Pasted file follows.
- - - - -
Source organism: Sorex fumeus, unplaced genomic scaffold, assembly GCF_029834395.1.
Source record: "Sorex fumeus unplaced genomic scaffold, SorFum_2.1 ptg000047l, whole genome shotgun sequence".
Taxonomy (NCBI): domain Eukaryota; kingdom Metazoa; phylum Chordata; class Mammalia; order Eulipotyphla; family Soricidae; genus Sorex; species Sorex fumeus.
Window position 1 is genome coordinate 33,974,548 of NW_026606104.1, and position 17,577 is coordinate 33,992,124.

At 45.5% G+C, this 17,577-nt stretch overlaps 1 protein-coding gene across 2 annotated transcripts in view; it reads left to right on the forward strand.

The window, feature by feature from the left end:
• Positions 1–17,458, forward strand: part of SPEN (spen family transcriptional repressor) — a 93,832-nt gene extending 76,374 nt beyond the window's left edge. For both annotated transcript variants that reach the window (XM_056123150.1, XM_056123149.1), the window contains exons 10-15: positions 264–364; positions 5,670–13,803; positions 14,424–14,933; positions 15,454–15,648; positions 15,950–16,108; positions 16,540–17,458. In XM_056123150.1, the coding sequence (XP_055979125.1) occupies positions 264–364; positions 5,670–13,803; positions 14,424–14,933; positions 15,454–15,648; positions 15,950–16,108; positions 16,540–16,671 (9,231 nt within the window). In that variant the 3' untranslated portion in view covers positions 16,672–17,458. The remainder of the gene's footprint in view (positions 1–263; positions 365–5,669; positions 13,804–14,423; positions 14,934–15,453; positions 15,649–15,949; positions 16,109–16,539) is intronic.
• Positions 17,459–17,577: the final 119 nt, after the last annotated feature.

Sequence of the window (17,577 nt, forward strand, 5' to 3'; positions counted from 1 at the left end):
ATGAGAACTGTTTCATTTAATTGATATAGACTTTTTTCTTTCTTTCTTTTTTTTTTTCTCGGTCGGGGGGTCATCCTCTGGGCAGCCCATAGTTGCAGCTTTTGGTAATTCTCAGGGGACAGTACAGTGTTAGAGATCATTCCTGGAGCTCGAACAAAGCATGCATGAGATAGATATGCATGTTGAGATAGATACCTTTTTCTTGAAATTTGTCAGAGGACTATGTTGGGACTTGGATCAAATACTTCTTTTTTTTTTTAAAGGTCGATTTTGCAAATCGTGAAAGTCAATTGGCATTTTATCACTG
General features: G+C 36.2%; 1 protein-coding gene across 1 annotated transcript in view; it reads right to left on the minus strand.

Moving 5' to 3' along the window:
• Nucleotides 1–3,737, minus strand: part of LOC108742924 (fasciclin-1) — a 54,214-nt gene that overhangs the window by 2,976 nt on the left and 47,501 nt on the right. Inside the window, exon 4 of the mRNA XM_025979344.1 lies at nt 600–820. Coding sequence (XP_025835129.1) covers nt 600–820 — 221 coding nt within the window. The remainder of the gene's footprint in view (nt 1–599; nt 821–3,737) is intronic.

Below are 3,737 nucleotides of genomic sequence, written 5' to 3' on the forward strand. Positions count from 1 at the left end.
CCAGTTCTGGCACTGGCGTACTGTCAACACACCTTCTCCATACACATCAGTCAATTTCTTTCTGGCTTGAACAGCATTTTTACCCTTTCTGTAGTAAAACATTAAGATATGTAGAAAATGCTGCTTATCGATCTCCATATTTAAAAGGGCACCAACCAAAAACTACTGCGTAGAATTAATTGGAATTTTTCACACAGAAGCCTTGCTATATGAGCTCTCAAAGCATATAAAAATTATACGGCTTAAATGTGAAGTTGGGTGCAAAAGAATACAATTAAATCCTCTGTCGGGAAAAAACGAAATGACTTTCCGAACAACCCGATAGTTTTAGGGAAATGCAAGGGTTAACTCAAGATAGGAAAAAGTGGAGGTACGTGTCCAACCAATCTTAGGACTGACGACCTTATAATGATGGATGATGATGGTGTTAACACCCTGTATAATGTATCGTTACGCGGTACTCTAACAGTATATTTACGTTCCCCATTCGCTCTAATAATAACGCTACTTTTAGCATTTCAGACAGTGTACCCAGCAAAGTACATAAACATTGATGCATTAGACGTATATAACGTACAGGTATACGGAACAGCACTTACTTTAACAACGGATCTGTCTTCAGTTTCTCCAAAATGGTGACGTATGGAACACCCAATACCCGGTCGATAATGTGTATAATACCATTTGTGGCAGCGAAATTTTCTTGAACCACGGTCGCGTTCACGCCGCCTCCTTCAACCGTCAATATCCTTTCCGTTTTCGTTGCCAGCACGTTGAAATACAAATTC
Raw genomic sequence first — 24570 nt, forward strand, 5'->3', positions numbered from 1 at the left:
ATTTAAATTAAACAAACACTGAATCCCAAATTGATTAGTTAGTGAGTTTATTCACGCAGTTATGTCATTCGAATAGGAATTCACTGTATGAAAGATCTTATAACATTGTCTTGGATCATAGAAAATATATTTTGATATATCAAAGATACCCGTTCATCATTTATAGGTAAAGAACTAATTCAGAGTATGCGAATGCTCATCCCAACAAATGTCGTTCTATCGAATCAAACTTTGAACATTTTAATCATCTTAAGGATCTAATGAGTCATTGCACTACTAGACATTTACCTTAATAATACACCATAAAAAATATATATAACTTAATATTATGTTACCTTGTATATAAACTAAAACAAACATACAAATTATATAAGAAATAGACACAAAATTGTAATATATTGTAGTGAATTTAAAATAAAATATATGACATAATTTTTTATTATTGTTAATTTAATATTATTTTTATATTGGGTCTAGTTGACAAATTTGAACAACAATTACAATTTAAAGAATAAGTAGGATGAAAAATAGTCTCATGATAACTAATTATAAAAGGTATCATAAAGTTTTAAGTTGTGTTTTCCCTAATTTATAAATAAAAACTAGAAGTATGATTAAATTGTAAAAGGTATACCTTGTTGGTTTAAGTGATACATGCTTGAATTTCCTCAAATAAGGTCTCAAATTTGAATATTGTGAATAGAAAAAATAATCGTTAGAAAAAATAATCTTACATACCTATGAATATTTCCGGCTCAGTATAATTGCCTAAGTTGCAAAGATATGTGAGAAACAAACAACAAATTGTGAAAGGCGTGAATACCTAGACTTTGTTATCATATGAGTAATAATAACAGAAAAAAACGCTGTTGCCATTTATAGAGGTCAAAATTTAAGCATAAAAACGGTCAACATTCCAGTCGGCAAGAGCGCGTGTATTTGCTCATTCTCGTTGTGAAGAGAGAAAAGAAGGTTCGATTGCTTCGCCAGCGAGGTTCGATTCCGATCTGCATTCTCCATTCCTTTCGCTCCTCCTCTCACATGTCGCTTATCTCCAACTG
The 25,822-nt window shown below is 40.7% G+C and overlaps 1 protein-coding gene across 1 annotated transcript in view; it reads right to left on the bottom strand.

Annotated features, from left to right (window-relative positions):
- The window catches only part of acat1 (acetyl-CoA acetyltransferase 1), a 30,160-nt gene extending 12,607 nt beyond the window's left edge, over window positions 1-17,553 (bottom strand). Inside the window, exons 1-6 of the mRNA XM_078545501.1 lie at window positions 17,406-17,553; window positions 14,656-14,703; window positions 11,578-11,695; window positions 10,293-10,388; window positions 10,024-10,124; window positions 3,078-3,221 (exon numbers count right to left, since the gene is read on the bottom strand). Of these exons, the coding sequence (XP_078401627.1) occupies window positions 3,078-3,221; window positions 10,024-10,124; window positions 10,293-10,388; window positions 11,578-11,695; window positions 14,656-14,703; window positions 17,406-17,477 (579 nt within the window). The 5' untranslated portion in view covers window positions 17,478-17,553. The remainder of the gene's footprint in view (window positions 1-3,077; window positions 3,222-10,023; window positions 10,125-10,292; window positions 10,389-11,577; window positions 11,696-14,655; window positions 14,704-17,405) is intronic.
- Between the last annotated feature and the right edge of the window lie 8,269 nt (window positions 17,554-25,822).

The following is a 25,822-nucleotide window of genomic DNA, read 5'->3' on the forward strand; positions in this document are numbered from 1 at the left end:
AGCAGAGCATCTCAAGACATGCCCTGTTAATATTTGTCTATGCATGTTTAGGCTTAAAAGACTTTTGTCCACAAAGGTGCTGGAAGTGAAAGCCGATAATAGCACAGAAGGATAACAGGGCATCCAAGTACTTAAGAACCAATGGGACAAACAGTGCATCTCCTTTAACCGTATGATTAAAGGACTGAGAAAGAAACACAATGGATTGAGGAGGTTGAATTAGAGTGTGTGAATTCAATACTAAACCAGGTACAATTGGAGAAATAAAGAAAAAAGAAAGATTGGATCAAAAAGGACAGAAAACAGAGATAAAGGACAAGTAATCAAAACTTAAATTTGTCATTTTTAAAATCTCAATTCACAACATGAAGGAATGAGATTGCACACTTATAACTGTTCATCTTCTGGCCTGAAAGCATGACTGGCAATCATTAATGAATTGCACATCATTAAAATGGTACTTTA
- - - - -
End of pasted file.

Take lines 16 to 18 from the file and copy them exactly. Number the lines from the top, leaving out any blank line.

Raw genomic sequence first — 24570 nt, forward strand, 5'->3', positions numbered from 1 at the left:
ATTTAAATTAAACAAACACTGAATCCCAAATTGATTAGTTAGTGAGTTTATTCACGCAGTTATGTCATTCGAATAGGAATTCACTGTATGAAAGATCTTATAACATTGTCTTGGATCATAGAAAATATATTTTGATATATCAAAGATACCCGTTCATCATTTATAGGTAAAGAACTAATTCAGAGTATGCGAATGCTCATCCCAACAAATGTCGTTCTATCGAATCAAACTTTGAACATTTTAATCATCTTAAGGATCTAATGAGTCATTGCACTACTAGACATTTACCTTAATAATACACCATAAAAAATATATATAACTTAATATTATGTTACCTTGTATATAAACTAAAACAAACATACAAATTATATAAGAAATAGACACAAAATTGTAATATATTGTAGTGAATTTAAAATAAAATATATGACATAATTTTTTATTATTGTTAATTTAATATTATTTTTATATTGGGTCTAGTTGACAAATTTGAACAACAATTACAATTTAAAGAATAAGTAGGATGAAAAATAGTCTCATGATAACTAATTATAAAAGGTATCATAAAGTTTTAAGTTGTGTTTTCCCTAATTTATAAATAAAAACTAGAAGTATGATTAAATTGTAAAAGGTATACCTTGTTGGTTTAAGTGATACATGCTTGAATTTCCTCAAATAAGGTCTCAAATTTGAATATTGTGAATAGAAAAAATAATCGTTAGAAAAAATAATCTTACATACCTATGAATATTTCCGGCTCAGTATAATTGCCTAAGTTGCAAAGATATGTGAGAAACAAACAACAAATTGTGAAAGGCGTGAATACCTAGACTTTGTTATCATATGAGTAATAATAACAGAAAAAAACGCTGTTGCCATTTATAGAGGTCAAAATTTAAGCATAAAAACGGTCAACATTCCAGTCGGCAAGAGCGCGTGTATTTGCTCATTCTCGTTGTGAAGAGAGAAAAGAAGGTTCGATTGCTTCGCCAGCGAGGTTCGATTCCGATCTGCATTCTCCATTCCTTTCGCTCCTCCTCTCACATGTCGCTTATCTCCAACTG
The 25,822-nt window shown below is 40.7% G+C and overlaps 1 protein-coding gene across 1 annotated transcript in view; it reads right to left on the bottom strand.